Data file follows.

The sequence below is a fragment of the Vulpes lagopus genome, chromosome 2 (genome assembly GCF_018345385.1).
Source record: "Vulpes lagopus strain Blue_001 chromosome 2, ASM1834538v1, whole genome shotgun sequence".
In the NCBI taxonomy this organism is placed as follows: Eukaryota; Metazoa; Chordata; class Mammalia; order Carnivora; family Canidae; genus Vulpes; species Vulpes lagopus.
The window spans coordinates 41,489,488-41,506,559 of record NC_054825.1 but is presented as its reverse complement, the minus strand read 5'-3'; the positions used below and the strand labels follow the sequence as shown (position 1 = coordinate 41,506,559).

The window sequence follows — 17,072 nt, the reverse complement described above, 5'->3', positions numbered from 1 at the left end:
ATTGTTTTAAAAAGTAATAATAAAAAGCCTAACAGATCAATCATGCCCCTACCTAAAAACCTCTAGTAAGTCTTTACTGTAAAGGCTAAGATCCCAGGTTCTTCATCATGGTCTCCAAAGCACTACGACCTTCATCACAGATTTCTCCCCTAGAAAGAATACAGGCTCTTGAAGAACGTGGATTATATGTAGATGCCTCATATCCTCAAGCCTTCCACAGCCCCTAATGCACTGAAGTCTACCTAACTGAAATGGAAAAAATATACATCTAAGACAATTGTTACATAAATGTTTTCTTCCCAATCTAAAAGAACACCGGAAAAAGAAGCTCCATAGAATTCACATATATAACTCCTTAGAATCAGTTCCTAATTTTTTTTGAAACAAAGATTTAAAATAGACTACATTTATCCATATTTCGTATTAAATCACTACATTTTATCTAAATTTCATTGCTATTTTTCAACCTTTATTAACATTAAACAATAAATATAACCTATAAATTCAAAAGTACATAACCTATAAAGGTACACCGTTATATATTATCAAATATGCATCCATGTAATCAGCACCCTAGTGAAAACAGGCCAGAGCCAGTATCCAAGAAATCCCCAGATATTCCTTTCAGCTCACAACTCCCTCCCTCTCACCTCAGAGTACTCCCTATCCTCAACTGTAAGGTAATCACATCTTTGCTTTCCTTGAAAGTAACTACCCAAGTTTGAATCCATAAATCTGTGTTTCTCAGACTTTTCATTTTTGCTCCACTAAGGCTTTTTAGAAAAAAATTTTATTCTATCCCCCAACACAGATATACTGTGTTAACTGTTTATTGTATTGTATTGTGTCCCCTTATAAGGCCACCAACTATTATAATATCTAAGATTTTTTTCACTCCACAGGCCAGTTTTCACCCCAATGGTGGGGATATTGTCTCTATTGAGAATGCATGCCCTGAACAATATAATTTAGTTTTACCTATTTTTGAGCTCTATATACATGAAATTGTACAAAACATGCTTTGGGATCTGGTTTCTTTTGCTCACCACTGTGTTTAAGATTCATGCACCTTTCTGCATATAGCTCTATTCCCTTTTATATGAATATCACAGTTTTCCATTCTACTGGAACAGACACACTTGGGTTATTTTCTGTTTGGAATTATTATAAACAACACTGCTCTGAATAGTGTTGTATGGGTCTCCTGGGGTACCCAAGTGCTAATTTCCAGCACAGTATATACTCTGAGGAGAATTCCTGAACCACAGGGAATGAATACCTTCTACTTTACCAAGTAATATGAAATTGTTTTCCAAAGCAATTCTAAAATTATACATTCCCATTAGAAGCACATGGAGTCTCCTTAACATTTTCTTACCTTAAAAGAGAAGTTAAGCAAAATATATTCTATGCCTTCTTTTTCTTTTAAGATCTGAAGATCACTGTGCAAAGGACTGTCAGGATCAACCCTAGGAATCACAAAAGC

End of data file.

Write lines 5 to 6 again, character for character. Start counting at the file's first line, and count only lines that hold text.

The window sequence follows — 17,072 nt, the reverse complement described above, 5'->3', positions numbered from 1 at the left end:
ATTGTTTTAAAAAGTAATAATAAAAAGCCTAACAGATCAATCATGCCCCTACCTAAAAACCTCTAGTAAGTCTTTACTGTAAAGGCTAAGATCCCAGGTTCTTCATCATGGTCTCCAAAGCACTACGACCTTCATCACAGATTTCTCCCCTAGAAAGAATACAGGCTCTTGAAGAACGTGGATTATATGTAGATGCCTCATATCCTCAAGCCTTCCACAGCCCCTAATGCACTGAAGTCTACCTAACTGAAATGGAAAAAATATACATCTAAGACAATTGTTACATAAATGTTTTCTTCCCAATCTAAAAGAACACCGGAAAAAGAAGCTCCATAGAATTCACATATATAACTCCTTAGAATCAGTTCCTAATTTTTTTTGAAACAAAGATTTAAAATAGACTACATTTATCCATATTTCGTATTAAATCACTACATTTTATCTAAATTTCATTGCTATTTTTCAACCTTTATTAACATTAAACAATAAATATAACCTATAAATTCAAAAGTACATAACCTATAAAGGTACACCGTTATATATTATCAAATATGCATCCATGTAATCAGCACCCTAGTGAAAACAGGCCAGAGCCAGTATCCAAGAAATCCCCAGATATTCCTTTCAGCTCACAACTCCCTCCCTCTCACCTCAGAGTACTCCCTATCCTCAACTGTAAGGTAATCACATCTTTGCTTTCCTTGAAAGTAACTACCCAAGTTTGAATCCATAAATCTGTGTTTCTCAGACTTTTCATTTTTGCTCCACTAAGGCTTTTTAGAAAAAAATTTTATTCTATCCCCCAACACAGATATACTGTGTTAACTGTTTATTGTATTGTATTGTGTCCCCTTATAAGGCCACCAACTATTATAATATCTAAGATTTTTTTCACTCCACAGGCCAGTTTTCACCCCAATGGTGGGGATATTGTCTCTATTGAGAATGCATGCCCTGAACAATATAATTTAGTTTTACCTATTTTTGAGCTCTATATACATGAAATTGTACAAAACATGCTTTGGGATCTGGTTTCTTTTGCTCACCACTGTGTTTAAGATTCATGCACCTTTCTGCATATAGCTCTATTCCCTTTTATATGAATATCACAGTTTTCCATTCTACTGGAACAGACACACTTGGGTTATTTTCTGTTTGGAATTATTATAAACAACACTGCTCTGAATAGTGTTGTATGGGTCTCCTGGGGTACCCAAGTGCTAATTTCCAGCACAGTATATACTCTGAGGAGAATTCCTGAACCACAGGGAATGAATACCTTCTACTTTACCAAGTAATATGAAATTGTTTTCCAAAGCAATTCTAAAATTATACATTCCCATTAGAAGCACATGGAGTCTCCTTAACATTTTCTTACCTTAAAAGAGAAGTTAAGCAAAATATATTCTATGCCTTCTTTTTCTTTTAAGATCTGAAGATCACTGTGCAAAGGACTGTCAGGATCAACCCTAGGAATCACAAAAGC